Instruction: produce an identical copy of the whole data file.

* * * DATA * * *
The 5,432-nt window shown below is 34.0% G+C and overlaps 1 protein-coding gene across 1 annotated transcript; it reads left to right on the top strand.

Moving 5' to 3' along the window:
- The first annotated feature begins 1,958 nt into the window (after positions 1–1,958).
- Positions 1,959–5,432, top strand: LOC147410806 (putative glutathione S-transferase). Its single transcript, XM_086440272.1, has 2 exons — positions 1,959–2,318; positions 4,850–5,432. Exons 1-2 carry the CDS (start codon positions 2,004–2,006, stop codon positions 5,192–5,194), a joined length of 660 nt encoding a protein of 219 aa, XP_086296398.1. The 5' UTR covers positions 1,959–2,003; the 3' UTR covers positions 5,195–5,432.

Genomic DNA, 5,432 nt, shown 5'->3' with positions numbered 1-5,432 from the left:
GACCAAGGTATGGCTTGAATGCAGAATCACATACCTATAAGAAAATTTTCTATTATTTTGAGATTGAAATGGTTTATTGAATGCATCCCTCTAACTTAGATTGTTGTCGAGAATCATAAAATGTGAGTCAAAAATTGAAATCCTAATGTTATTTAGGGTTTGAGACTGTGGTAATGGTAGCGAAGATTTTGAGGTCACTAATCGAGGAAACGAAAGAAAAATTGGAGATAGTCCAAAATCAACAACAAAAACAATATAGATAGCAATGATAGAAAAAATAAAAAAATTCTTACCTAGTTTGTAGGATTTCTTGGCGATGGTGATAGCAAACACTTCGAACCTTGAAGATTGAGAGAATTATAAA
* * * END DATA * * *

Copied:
The 5,432-nt window shown below is 34.0% G+C and overlaps 1 protein-coding gene across 1 annotated transcript; it reads left to right on the top strand.

Moving 5' to 3' along the window:
- The first annotated feature begins 1,958 nt into the window (after positions 1–1,958).
- Positions 1,959–5,432, top strand: LOC147410806 (putative glutathione S-transferase). Its single transcript, XM_086440272.1, has 2 exons — positions 1,959–2,318; positions 4,850–5,432. Exons 1-2 carry the CDS (start codon positions 2,004–2,006, stop codon positions 5,192–5,194), a joined length of 660 nt encoding a protein of 219 aa, XP_086296398.1. The 5' UTR covers positions 1,959–2,003; the 3' UTR covers positions 5,195–5,432.

Genomic DNA, 5,432 nt, shown 5'->3' with positions numbered 1-5,432 from the left:
GACCAAGGTATGGCTTGAATGCAGAATCACATACCTATAAGAAAATTTTCTATTATTTTGAGATTGAAATGGTTTATTGAATGCATCCCTCTAACTTAGATTGTTGTCGAGAATCATAAAATGTGAGTCAAAAATTGAAATCCTAATGTTATTTAGGGTTTGAGACTGTGGTAATGGTAGCGAAGATTTTGAGGTCACTAATCGAGGAAACGAAAGAAAAATTGGAGATAGTCCAAAATCAACAACAAAAACAATATAGATAGCAATGATAGAAAAAATAAAAAAATTCTTACCTAGTTTGTAGGATTTCTTGGCGATGGTGATAGCAAACACTTCGAACCTTGAAGATTGAGAGAATTATAAA